Collapses & Sinkings: A Long History of Bridge Failures in Washington State

Updated on: 2/26/2019

As we approach the one-year anniversary of the Washington State Skagit River Bridge collapse, it is interesting to reflect on what, if any, significant changes have been made to the state’s safety regulations to attempt to prevent similar accidents in the future.  But it is perhaps even more interesting to take a look at Washington State’s long history of catastrophic bridge failures.  There have been at least eight major bridge tragedies in Washington State over the course of the last 100 years. ​

12-18-1915
Division Street Bridge
Spokane, WA
Collapsed a week after being resurfaced; poor steel, metal fatigue, and a previous impact by another bridge swept downstream during a flood in 1894 were cited as possible causal factors.  5-7 killed, 10 injured. 

1-3-1923
Allen Street Bridge
Kelso, WA
A suspension cable snapped sending the entire bridge into the Cowlitz and killing at least 35 people.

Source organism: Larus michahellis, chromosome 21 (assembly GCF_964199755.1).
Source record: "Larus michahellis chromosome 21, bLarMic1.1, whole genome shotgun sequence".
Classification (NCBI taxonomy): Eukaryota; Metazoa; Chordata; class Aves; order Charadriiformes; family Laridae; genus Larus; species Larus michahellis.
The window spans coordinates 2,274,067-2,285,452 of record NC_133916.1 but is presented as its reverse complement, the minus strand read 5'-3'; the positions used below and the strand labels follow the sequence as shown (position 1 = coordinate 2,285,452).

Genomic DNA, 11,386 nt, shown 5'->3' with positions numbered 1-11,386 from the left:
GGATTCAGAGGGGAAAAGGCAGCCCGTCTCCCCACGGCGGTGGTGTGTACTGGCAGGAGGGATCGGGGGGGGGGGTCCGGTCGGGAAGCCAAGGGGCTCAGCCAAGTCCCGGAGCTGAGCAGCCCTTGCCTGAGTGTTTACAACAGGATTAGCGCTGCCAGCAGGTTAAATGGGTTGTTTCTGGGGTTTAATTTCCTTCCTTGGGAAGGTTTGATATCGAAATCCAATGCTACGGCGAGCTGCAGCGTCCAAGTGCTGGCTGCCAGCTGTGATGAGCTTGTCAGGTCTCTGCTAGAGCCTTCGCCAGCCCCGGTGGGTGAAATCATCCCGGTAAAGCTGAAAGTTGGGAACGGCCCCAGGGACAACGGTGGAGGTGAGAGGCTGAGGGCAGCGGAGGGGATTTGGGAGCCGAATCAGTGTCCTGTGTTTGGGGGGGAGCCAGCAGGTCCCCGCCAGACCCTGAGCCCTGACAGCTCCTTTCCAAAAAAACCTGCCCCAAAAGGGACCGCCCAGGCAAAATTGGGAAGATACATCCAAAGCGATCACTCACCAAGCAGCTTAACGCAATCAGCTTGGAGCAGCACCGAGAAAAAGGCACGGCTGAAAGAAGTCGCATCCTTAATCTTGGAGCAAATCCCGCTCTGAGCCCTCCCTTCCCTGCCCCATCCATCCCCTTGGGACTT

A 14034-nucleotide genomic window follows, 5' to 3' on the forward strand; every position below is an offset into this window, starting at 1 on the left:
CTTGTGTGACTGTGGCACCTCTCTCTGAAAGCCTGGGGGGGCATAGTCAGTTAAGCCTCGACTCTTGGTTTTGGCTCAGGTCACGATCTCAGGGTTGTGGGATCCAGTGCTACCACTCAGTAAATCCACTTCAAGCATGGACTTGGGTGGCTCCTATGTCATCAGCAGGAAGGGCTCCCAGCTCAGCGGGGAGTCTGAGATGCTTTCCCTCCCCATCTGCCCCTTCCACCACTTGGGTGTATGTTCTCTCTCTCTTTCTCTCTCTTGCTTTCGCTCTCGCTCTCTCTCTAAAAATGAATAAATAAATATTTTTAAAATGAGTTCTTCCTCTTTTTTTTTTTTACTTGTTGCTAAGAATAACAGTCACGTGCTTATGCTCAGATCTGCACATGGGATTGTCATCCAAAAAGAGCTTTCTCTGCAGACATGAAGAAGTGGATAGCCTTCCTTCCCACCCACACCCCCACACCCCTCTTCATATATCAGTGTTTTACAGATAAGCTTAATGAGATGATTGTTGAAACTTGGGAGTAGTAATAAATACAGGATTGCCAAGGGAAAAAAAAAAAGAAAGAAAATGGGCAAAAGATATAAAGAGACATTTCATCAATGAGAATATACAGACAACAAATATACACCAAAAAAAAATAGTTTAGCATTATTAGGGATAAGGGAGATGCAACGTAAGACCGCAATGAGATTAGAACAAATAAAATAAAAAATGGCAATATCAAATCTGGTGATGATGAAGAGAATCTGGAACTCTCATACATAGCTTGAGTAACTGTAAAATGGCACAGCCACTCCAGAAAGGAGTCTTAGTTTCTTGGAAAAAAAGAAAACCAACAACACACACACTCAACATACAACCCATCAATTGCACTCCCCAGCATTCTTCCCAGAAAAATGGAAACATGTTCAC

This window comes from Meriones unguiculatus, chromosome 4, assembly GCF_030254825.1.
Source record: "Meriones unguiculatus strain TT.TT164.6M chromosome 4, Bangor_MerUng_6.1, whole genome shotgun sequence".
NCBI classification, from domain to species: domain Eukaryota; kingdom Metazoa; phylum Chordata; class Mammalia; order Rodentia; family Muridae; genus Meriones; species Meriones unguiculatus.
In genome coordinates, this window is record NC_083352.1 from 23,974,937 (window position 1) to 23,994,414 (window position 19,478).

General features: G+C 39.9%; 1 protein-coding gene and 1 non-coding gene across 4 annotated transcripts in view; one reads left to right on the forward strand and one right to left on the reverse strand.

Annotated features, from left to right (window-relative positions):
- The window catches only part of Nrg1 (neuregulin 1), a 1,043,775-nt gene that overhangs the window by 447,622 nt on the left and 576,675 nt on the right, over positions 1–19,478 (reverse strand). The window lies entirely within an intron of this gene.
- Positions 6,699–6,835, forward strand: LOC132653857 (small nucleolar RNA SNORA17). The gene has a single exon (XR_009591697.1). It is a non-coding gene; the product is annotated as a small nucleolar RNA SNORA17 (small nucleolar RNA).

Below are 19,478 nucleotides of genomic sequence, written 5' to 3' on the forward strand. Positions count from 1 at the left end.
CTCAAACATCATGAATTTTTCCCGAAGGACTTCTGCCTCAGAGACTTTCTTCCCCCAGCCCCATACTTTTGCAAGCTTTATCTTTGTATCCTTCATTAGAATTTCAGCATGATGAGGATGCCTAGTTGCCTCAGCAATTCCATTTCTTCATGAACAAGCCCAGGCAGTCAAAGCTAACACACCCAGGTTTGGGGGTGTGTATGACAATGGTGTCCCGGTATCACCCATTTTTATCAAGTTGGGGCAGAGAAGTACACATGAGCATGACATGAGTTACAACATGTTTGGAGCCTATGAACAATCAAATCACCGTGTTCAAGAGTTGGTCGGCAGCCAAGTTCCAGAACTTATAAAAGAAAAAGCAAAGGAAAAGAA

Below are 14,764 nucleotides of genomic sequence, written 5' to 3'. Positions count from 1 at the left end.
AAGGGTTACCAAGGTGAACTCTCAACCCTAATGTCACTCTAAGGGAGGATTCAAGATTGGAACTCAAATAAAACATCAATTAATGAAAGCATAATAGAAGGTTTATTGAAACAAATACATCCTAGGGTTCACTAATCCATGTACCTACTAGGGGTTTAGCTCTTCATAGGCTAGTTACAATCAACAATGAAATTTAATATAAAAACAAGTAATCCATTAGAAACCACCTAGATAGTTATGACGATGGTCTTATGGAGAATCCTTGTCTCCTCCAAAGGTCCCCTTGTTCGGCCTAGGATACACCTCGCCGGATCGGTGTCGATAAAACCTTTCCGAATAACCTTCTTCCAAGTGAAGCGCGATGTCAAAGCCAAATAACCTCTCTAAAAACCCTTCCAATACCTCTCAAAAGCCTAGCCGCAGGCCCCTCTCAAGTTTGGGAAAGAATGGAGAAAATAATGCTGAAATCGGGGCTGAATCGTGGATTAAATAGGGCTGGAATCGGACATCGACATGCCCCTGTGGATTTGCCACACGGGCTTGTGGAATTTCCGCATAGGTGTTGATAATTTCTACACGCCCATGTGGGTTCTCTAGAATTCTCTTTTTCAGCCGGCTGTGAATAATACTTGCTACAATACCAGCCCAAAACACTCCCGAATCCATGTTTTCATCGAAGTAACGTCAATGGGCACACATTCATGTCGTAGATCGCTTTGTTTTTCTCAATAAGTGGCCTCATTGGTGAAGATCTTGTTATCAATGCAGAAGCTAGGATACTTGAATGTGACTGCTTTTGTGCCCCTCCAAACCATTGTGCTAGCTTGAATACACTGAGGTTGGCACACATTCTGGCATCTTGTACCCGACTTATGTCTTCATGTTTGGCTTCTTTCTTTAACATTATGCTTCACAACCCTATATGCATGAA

11-7-1940
Tacoma Narrows Bridge
Tacoma, WA
Aerodynamically poor design resulted inaeroelastic flutter.  Bridge completely destroyed, no person killed, but one dog killed and three vehicles lost.

4-22-1947​
Hoko River Bridge​
Clallam County, WA
An over loaded log truck drives over over the rural, wood-decked, steel pony-trussed bridge spanning the Hoko River.  The bridge collapses. 

2-13-1979
Hood Canal Floating Bridge
Olympic, WA
Blown pontoon hatches combined with extreme windstorm causes the problem that will sink the Western drawspan and western pontoons; other sections survived.

11-25-1990
Lacy Murrow Memorial Bridge
Seattle, WA
Heavy flooding of pontoons is cited as the cause.  2,790 feet of the bridge sank, dumping the contaminated water into the lake along with tons of bridge material

8-15-2007
Harp Road Bridge
Oakville, WA
The bridge collapsed under weight of a truck hauling an excavator.

5-23-2013
Skagit River Bridge Collapse
Mt Vernon, WA
Oversized semi-truck load carrying drilling equipment from Alberta clipped top steel girder causing the bridge collapse.

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